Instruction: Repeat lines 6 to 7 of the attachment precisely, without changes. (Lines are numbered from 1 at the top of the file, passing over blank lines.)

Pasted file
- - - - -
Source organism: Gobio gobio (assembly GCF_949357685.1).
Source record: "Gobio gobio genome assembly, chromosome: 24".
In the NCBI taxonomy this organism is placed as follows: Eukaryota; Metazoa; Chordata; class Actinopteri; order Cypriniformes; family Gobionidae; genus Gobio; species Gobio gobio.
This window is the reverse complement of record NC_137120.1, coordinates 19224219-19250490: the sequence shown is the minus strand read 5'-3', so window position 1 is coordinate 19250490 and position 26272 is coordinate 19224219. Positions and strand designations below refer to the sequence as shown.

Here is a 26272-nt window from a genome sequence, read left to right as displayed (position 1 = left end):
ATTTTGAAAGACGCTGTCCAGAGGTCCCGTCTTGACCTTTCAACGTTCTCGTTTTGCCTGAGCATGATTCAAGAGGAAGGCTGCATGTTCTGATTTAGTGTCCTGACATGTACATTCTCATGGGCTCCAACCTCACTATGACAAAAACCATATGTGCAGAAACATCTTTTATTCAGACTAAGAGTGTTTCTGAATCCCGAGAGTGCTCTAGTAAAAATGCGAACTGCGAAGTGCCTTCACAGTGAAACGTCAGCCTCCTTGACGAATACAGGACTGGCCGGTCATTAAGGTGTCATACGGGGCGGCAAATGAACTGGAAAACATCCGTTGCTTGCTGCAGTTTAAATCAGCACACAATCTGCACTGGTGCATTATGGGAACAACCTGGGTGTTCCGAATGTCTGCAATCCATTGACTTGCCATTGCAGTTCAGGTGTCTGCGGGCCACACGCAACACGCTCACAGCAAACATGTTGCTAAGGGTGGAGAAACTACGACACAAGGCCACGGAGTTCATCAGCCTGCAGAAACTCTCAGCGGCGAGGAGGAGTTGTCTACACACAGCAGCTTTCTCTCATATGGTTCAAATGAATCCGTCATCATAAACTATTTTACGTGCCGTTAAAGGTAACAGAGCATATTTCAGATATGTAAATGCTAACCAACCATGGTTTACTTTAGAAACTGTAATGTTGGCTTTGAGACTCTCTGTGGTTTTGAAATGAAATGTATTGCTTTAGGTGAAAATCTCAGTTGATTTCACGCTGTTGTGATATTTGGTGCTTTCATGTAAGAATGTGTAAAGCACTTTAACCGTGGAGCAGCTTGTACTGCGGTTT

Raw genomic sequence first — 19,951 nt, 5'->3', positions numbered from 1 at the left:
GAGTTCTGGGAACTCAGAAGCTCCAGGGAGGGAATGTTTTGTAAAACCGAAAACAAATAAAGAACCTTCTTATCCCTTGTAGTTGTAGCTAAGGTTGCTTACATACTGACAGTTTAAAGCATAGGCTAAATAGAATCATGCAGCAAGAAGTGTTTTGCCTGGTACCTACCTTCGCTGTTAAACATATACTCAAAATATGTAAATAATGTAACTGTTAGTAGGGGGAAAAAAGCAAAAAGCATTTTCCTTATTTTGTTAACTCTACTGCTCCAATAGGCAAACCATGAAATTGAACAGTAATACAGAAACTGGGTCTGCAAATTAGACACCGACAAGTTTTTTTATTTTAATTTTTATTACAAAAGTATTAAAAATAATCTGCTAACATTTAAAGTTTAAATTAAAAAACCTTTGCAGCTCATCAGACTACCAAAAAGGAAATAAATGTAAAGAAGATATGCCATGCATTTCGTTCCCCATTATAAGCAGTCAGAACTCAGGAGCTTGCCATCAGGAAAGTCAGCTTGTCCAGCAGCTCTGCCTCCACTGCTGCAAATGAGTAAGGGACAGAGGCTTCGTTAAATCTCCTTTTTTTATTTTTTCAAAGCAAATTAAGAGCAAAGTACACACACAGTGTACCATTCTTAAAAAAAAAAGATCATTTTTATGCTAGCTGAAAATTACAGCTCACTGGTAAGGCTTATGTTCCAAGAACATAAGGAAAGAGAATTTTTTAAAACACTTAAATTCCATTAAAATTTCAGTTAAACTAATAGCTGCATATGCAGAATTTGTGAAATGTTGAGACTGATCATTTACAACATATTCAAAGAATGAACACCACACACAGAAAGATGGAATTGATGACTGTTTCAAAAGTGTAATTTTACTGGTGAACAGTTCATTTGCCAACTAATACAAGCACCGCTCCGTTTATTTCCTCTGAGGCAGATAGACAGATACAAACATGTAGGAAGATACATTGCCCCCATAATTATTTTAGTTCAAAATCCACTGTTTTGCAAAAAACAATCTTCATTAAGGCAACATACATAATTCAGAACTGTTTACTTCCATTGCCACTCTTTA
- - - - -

ATTTTGAAAGACGCTGTCCAGAGGTCCCGTCTTGACCTTTCAACGTTCTCGTTTTGCCTGAGCATGATTCAAGAGGAAGGCTGCATGTTCTGATTTAGTGTCCTGACATGTACATTCTCATGGGCTCCAACCTCACTATGACAAAAACCATATGTGCAGAAACATCTTTTATTCAGACTAAGAGTGTTTCTGAATCCCGAGAGTGCTCTAGTAAAAATGCGAACTGCGAAGTGCCTTCACAGTGAAACGTCAGCCTCCTTGACGAATACAGGACTGGCCGGTCATTAAGGTGTCATACGGGGCGGCAAATGAACTGGAAAACATCCGTTGCTTGCTGCAGTTTAAATCAGCACACAATCTGCACTGGTGCATTATGGGAACAACCTGGGTGTTCCGAATGTCTGCAATCCATTGACTTGCCATTGCAGTTCAGGTGTCTGCGGGCCACACGCAACACGCTCACAGCAAACATGTTGCTAAGGGTGGAGAAACTACGACACAAGGCCACGGAGTTCATCAGCCTGCAGAAACTCTCAGCGGCGAGGAGGAGTTGTCTACACACAGCAGCTTTCTCTCATATGGTTCAAATGAATCCGTCATCATAAACTATTTTACGTGCCGTTAAAGGTAACAGAGCATATTTCAGATATGTAAATGCTAACCAACCATGGTTTACTTTAGAAACTGTAATGTTGGCTTTGAGACTCTCTGTGGTTTTGAAATGAAATGTATTGCTTTAGGTGAAAATCTCAGTTGATTTCACGCTGTTGTGATATTTGGTGCTTTCATGTAAGAATGTGTAAAGCACTTTAACCGTGGAGCAGCTTGTACTGCGGTTT

Raw genomic sequence first — 19,951 nt, 5'->3', positions numbered from 1 at the left: